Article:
Gary Lineker: BBC boss Tim Davie 'sorry' after sport disruption in Lineker row
Gary Lineker: BBC boss Tim Davie 'sorry' after sport disruption in Lineker row

Gary Lineker: BBC boss Tim Davie 'sorry' after sport disruption in Lineker row

BBC director general Tim Davie has apologised to licence fee payers after a day of sports programme disruption.


Football shows were pulled at the last minute on Saturday after presenters and commentators walked out in support of Match of the Day host Gary Lineker.

Match of the Day was reduced to a 20-minute edition.

Lineker was suspended after criticising the government's controversial asylum policy. But Mr Davie denied the government pressured him into the move.

As well as having no presenter, Match of the Day on BBC One on Saturday night was broadcast without commentary, and pundits Alan Shearer and Ian Wright did not appear.

The programme was also without its famous theme tune and opening credits. The show started with a graphic reading "Premier League Highlights" before launching straight into clips from the Bournemouth v Liverpool game - the usual commentary replaced by the sound of the crowd. 

Mr Davie admitted it had been a "difficult day" for the corporation but said "we are working very hard to resolve the situation".

Interviewed by BBC News, Mr Davie said "success for me is getting Gary back on air and together we are giving to the audiences that world-class sports coverage which, as I say, I'm sorry we haven't been able to deliver today".

The director general said he would "absolutely not" be resigning but admitted "this has been a tough time for the BBC".

He said there had been no "pandering" to any political party amid accusations from opposition parties that BBC executives had bowed to pressure from Downing Street and ministers over the anti-government tweet.

Mr Davie said Lineker had been asked to "step back" after getting "involved in party political matters". He added he was prepared to review impartiality rules for freelance staff like Lineker.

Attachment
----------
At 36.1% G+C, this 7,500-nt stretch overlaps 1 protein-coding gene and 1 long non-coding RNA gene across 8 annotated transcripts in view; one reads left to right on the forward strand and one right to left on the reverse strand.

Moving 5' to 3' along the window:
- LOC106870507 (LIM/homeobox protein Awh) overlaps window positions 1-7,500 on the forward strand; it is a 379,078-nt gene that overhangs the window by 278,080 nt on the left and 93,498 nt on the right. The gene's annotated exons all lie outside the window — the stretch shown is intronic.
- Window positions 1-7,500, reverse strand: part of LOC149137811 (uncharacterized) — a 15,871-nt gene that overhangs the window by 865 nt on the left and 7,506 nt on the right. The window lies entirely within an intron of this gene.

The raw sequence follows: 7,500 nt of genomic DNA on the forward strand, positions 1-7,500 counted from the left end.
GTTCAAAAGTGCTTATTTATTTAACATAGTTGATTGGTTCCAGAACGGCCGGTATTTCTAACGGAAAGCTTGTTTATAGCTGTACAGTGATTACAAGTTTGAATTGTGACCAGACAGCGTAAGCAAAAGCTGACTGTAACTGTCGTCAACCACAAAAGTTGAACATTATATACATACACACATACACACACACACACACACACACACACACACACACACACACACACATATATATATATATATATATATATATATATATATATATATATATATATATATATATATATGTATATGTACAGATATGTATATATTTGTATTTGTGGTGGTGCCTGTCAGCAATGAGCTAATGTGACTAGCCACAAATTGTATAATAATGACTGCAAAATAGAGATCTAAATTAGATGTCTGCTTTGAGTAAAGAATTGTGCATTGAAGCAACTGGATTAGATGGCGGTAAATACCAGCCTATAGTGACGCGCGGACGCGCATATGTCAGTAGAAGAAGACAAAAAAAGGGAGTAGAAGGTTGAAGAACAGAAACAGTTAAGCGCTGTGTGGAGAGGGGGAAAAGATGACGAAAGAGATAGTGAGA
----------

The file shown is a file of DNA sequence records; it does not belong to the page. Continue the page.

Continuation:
In the Sunday Mirror, Lineker's son, George, is quoted as saying he thought his father would return to presenting Match of the Day. However, George said "he [Lineker] won't ever back down on his word".

Commenting on the Illegal Migration Bill on Tuesday, Lineker called it an "immeasurably cruel policy directed at the most vulnerable people in language that is not dissimilar to that used by Germany in the 30s".

His suspension on Friday triggered a wider debate about BBC impartiality, the government's asylum policy and the position of the broadcaster's chairman Richard Sharp.

It also led to an unprecedented day of turmoil for the BBC's sport operation, with staff including some of the most recognisable faces and voices associated with its football coverage downing tools.

On a day which should have featured morning to evening football programming on TV and radio, the BBC was forced to air re-runs of programmes or play podcasts on Radio 5 Live to plug gaps in the schedule.

Football Focus was due to air at noon but was pulled when host Alex Scott tweeted it "doesn't feel right going ahead with the show today" an hour-and-a-half before it was due to start.

Final Score was axed from the 16:00 slot when host Jason Mohammad told the BBC he was refusing to present.

Radio 5 Live's regular Saturday morning show Fighting Talk was cancelled when staff boycotted, a decision host Colin Murray said was "taken by the entire... team and myself".

Fans tuning in to follow the afternoon's action on TV were met with re-runs of Bargain Hunt and The Repair Shop. At one point, 5 Live resorted to replaying old pre-recorded material.


Before Match of the Day aired on BBC One at 22:20, a continuity presenter told viewers: "We're sorry we're unable to show our normal Match of the Day, including commentary tonight, but here now is the best action from today's Premier League matches."